On Thursday, nearly three dozen environmental groups wrote to President Obama, who visited the Standing Rock Sioux reservation in 2014 with Michelle Obama, saying the Corps approved the project using a fast-track process, known as permit 12, that was inadequate given its size and the many sensitive areas it would cross.

 

epaulo13 epaulo13's picture

No good options left for Energy East hearings

The Energy East pipeline hearings are in shambles. The National Energy Board has suspended the hearings until it decides whether panel members should step down over accusations of bias arising from National Observer’s investigation into the Charest affair.

On Wednesday, the Assembly of the First Nations of Quebec and Labrador called for the Energy East process to be shut down, setting the stage for a full confrontation between the feds and aboriginal peoples if the pipeline proposal proceeds.

Even the normally pro-pipeline editors of the Globe and Mail have called for the panelists involved in the Charest affair to be removed. But that’s almost certainly not enough to stop the bleeding. It’s the NEB itself that will decide what to do with its panelists. And the head of the NEB attended the private meetings in person.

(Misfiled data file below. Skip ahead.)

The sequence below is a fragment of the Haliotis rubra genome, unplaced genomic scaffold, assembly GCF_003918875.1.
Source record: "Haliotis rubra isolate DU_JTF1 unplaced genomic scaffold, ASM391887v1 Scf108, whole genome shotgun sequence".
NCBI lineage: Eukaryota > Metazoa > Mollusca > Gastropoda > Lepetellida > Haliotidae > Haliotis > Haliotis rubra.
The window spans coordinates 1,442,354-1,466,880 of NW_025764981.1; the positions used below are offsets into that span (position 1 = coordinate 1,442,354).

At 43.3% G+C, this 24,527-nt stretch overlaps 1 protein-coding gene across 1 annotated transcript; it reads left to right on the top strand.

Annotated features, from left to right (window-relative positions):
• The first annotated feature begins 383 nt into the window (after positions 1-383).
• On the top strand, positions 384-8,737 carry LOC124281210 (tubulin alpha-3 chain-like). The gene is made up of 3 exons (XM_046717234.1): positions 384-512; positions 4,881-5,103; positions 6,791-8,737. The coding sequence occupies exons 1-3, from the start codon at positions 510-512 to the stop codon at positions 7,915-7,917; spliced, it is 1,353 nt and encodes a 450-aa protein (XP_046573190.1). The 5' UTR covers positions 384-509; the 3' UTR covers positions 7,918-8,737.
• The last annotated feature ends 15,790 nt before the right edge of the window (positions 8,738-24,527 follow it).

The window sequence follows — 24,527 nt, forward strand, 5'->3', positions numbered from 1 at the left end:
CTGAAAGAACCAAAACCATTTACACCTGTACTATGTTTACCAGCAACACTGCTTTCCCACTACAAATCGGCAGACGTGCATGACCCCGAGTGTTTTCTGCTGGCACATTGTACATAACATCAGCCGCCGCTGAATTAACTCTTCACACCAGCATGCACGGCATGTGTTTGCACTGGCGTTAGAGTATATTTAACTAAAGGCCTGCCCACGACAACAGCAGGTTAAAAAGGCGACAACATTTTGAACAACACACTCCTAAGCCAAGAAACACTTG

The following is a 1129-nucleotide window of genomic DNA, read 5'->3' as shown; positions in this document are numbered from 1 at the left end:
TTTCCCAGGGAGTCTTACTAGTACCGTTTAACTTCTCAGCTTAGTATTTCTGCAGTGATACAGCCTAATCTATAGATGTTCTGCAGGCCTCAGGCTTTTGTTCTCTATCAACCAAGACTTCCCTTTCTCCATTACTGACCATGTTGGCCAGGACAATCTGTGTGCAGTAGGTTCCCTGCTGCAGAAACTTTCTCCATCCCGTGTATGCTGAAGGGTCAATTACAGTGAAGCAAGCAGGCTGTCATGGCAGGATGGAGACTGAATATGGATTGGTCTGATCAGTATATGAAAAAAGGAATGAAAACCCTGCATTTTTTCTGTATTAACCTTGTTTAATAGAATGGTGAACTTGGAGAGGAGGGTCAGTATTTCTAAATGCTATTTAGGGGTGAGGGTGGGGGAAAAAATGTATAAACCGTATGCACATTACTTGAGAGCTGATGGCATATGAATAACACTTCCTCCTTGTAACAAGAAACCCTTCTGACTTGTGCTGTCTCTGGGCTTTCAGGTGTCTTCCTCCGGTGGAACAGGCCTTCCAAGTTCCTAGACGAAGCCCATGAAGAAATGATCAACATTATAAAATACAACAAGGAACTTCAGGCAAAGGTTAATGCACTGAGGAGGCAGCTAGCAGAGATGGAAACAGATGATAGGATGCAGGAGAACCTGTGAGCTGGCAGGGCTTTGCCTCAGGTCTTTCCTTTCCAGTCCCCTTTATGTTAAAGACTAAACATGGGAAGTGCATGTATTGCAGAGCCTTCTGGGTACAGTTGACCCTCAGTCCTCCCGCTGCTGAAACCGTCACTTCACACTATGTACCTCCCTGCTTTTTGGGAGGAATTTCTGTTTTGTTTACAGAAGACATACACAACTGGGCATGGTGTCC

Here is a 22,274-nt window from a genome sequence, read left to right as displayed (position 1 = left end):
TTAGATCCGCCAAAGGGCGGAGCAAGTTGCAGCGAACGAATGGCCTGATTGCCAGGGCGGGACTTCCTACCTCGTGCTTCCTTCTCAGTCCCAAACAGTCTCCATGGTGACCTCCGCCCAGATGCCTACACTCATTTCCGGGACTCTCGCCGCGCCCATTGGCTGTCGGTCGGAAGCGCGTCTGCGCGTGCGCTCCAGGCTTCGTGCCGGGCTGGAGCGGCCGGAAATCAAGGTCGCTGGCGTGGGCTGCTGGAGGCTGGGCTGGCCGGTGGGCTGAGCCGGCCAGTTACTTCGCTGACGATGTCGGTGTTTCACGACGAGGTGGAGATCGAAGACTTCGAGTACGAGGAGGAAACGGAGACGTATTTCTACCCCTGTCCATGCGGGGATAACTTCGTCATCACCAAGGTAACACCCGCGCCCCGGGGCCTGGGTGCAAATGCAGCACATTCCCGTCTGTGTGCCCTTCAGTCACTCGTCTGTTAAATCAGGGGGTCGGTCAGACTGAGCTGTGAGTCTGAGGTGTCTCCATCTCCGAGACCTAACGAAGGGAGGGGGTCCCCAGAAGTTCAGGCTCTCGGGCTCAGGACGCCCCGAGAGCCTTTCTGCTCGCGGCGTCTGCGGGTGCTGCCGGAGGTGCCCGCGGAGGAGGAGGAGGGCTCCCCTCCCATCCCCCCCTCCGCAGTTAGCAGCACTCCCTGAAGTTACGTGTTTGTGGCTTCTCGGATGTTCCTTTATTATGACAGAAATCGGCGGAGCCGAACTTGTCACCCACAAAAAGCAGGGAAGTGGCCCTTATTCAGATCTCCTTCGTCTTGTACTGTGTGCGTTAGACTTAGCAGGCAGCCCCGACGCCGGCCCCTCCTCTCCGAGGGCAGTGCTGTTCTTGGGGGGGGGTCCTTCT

quote:

This week’s meltdown comes at an extremely awkward juncture. The federal government has recognized that the pipeline regulator is broken and is in the midst of a process to “modernize” its mandate and structure. But the NEB is simultaneously in the midst of evaluating the biggest pipeline proposal in the country’s history.

Modernizing the NEB after the Energy East process seems a classic case of closing the barn door too late. Even a modified version of the current process appears destined for massive confrontation with First Nations as well as civil society in Quebec and beyond....

NorthReport
kropotkin1951 kropotkin1951's picture

Nice pro-oil puff piece in the Nazi Post. Thanks for sharing. 

NorthReport

It's only a matter of time for the energy industry to switch over to renewables but in the meantime I think more than a few Canadians want the jobs my hunch is the NEB hearings will soon be back on track if not already and that eventually the pipeline will go ahead

kropotkin1951 kropotkin1951's picture

NorthReport wrote:

It's only a matter of time for the energy industry to switch over to renewables but in the meantime I think more than a few Canadians want the jobs